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Wildlife resources representatives host bighorn sheep watch near Sunnyside

Sun Advocate reporter

Bighorn sheep gather near the top of U.S. Highway 123 in Sunnyside. The bighorns migrate to this are every year and stay until early fall.

On June 16, Utah Division of Wildlife Resources representative Brent Stettler hosted a bighorn sheep watch in Sunnyside's Whitmore Canyon near the top of U.S. Highway 123.

According to Stettler, the local herd numbers 26 rams and five ewes.

"As in years past, the sheep spend the day feeding and lounging around the fire station and surrounding area. They water at Grassy Trail Creek or at a supplemental water trough. This particular group of bighorns is accustomed to vehicle traffic and human presence, and can often be observed and photographed at close distances," commented Stettler.

The DWR representative reported that 2007 is the first year the typically all male band has traveled to the area with females. He estimated that the group could have picked the ewes up from another herd.

The bighorn sheep has tan or brown fur with a white belly, rump and muzzle. It is best known for its large horns.

The rams or males have large thick curving horns. The ewes or females have more slender horns that are less curved.

The bighorn is a good climber and jumper. The species is equipped with hooves that are hard around the outside and soft within for traction on slippery surfaces.

The bighorn can be found in the Rocky Mountains from southern Canada to Colorado and parts of Nevada, western Texas and eastern California and northern Mexico, along with Carbon County.

The large animal changes its home seasonally. In warm months, it grazes on mountain slopes and in colder months it moves down into the valleys.

In the fall males have head butting contests to establish dominance. They run at each other at speeds of up to 20 miles and hour and ram their heads together.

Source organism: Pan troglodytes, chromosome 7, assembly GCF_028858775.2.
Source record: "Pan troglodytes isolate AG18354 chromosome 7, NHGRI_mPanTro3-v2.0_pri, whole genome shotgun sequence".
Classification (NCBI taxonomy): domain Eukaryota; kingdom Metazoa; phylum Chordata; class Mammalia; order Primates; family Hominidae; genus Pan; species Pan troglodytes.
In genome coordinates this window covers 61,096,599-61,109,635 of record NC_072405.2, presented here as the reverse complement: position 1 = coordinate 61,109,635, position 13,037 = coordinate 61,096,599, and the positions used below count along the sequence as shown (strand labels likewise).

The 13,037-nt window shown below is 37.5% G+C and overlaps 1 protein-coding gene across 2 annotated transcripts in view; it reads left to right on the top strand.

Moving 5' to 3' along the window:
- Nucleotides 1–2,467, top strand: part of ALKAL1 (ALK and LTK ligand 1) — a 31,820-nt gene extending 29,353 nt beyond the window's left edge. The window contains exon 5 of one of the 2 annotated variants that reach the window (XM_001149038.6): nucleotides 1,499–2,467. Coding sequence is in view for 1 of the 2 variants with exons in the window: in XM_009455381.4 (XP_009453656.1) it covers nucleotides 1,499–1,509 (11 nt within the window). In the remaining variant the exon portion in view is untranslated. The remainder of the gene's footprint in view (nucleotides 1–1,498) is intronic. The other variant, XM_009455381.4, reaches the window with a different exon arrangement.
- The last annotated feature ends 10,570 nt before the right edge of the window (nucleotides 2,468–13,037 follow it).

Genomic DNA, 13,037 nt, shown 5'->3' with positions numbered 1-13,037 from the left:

According to Stettler this ritual takes place for the Sunnyside herd when the rams return to their winter quarters in an area along the Green River.

Rams usually only fight with rams who have horns that are about the same size as their own. Head butting contests have been documented to go on for as long as 20 hours according to nature website

Like with many wild animals the bighorn sheep display an interesting mating ritual.

Upon achieving dominance and when a male is ready to mate, he will go into a herd of females. The female is then required to chase him before he will mate with her. At times the male will kick a female to get her to chase him and begin the courtship ritual.

Females deliver young on cliffs that are difficult to access. They have only one offspring at a time.

The offspring is typically woolly white with little horns.

According to the website, the bighorn can walk and climb by the end of their first day of life. They stay hidden within their mountain lair for about a week until they start to follow their mother. The young will be weaned from its mother at about five months.

The bovine animals prefer to live in alpine meadows, mountain slopes and foothills. They graze on grasses, clover and sedges in the warm months and in colder months they will resort to eating woody plants like willow and sage.

The sheep use rocky slopes for quick climbing to avoid predators.

However, when a group of bighorns are threatened by a predator such as a wolf at times they will group together in a circle and face out toward the predator as one.

"If you missed the event on June 16 don't worry," concluded Stettler. "These sheep stay in the same general area until early fall and they come down near Highway 123 almost everyday."

Information for this article was obtained through the local DWR and

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